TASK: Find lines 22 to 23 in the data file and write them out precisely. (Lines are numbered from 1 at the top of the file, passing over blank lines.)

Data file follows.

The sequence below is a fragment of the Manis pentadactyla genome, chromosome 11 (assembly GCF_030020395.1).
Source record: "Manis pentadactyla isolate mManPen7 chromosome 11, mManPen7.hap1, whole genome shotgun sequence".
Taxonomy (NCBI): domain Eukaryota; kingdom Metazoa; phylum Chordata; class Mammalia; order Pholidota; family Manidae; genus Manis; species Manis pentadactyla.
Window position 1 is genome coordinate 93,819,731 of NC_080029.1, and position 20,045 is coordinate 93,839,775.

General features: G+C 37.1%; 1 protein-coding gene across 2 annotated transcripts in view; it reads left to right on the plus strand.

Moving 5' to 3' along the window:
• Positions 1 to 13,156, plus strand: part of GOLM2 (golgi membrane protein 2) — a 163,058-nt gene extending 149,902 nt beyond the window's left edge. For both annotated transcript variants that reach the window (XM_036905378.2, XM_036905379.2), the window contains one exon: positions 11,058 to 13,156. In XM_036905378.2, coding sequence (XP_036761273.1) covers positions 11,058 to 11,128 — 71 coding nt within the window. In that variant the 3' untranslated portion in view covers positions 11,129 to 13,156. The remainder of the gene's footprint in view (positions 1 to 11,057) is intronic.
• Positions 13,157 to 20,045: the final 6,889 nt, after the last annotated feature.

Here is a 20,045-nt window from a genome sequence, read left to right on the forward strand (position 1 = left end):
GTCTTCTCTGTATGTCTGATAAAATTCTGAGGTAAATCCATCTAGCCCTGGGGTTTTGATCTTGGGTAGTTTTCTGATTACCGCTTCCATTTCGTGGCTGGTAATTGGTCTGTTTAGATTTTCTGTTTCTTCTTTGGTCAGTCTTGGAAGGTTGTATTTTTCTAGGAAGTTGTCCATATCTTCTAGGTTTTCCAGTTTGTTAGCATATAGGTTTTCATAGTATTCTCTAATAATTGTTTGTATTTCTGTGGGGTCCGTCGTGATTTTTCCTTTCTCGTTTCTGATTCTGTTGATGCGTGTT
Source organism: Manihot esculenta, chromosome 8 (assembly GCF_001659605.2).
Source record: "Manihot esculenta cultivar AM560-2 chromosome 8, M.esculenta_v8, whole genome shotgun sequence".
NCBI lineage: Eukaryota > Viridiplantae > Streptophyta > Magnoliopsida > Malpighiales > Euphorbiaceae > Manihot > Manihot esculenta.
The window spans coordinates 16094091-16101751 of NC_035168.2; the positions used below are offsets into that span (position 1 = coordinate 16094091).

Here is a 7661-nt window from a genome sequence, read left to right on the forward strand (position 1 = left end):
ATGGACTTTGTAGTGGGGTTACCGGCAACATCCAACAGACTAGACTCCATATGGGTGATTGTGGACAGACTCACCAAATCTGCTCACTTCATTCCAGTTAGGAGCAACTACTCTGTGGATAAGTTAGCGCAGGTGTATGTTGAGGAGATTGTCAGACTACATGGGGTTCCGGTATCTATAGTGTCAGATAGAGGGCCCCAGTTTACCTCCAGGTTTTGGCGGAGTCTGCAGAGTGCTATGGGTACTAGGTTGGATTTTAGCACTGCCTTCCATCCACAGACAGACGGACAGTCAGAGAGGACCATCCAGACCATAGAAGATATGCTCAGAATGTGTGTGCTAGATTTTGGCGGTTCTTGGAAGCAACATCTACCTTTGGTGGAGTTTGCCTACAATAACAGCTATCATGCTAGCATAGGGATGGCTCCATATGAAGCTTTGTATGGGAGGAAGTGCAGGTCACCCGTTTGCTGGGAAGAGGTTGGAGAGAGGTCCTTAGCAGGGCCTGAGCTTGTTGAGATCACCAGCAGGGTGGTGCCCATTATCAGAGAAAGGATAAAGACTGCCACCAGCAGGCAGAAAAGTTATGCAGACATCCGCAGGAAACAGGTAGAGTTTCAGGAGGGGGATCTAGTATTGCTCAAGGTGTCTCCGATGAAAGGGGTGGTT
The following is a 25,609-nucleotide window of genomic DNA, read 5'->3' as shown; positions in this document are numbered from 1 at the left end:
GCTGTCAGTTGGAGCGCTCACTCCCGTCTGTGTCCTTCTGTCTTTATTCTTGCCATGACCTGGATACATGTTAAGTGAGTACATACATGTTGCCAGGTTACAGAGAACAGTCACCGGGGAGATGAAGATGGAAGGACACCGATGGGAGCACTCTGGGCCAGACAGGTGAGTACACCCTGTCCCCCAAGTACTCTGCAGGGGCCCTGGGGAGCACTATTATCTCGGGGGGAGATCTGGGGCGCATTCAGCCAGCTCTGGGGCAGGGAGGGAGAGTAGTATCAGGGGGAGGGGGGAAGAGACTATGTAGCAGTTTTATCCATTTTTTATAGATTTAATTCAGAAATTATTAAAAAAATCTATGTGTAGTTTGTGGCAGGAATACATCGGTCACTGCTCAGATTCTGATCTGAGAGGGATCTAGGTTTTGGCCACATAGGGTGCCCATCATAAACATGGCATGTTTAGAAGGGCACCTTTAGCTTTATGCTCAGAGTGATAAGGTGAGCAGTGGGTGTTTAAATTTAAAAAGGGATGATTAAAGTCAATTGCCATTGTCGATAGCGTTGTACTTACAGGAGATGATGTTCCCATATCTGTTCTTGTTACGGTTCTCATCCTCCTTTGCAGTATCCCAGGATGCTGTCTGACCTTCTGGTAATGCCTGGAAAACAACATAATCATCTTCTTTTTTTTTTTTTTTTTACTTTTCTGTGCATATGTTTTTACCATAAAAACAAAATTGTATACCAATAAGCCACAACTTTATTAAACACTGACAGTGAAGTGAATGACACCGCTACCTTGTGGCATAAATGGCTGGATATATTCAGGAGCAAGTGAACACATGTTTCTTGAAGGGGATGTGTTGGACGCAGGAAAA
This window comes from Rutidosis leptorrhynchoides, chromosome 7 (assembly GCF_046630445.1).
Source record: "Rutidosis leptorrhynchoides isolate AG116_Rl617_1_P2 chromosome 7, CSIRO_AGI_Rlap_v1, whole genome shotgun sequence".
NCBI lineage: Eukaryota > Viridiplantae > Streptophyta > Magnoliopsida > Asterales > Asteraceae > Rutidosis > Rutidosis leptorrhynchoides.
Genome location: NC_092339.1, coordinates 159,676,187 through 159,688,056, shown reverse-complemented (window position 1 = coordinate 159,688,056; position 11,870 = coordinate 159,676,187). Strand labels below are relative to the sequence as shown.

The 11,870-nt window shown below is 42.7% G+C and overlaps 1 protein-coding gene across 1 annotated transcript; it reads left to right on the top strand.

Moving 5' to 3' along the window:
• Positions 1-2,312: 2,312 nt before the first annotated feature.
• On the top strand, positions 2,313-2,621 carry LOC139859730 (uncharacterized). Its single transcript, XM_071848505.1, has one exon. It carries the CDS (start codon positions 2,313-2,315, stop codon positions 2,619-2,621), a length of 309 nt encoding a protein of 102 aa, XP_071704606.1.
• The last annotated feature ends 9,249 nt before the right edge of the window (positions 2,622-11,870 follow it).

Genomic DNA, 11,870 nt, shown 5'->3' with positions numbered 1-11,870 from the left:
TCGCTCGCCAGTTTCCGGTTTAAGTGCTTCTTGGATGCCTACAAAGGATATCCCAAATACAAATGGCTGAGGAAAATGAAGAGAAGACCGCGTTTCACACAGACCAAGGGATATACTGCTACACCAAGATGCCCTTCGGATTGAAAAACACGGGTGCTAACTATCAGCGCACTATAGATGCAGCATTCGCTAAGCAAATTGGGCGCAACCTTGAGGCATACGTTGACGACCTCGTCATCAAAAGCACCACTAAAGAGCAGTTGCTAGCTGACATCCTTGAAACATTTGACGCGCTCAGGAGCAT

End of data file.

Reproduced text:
Genome location: NC_092339.1, coordinates 159,676,187 through 159,688,056, shown reverse-complemented (window position 1 = coordinate 159,688,056; position 11,870 = coordinate 159,676,187). Strand labels below are relative to the sequence as shown.

The 11,870-nt window shown below is 42.7% G+C and overlaps 1 protein-coding gene across 1 annotated transcript; it reads left to right on the top strand.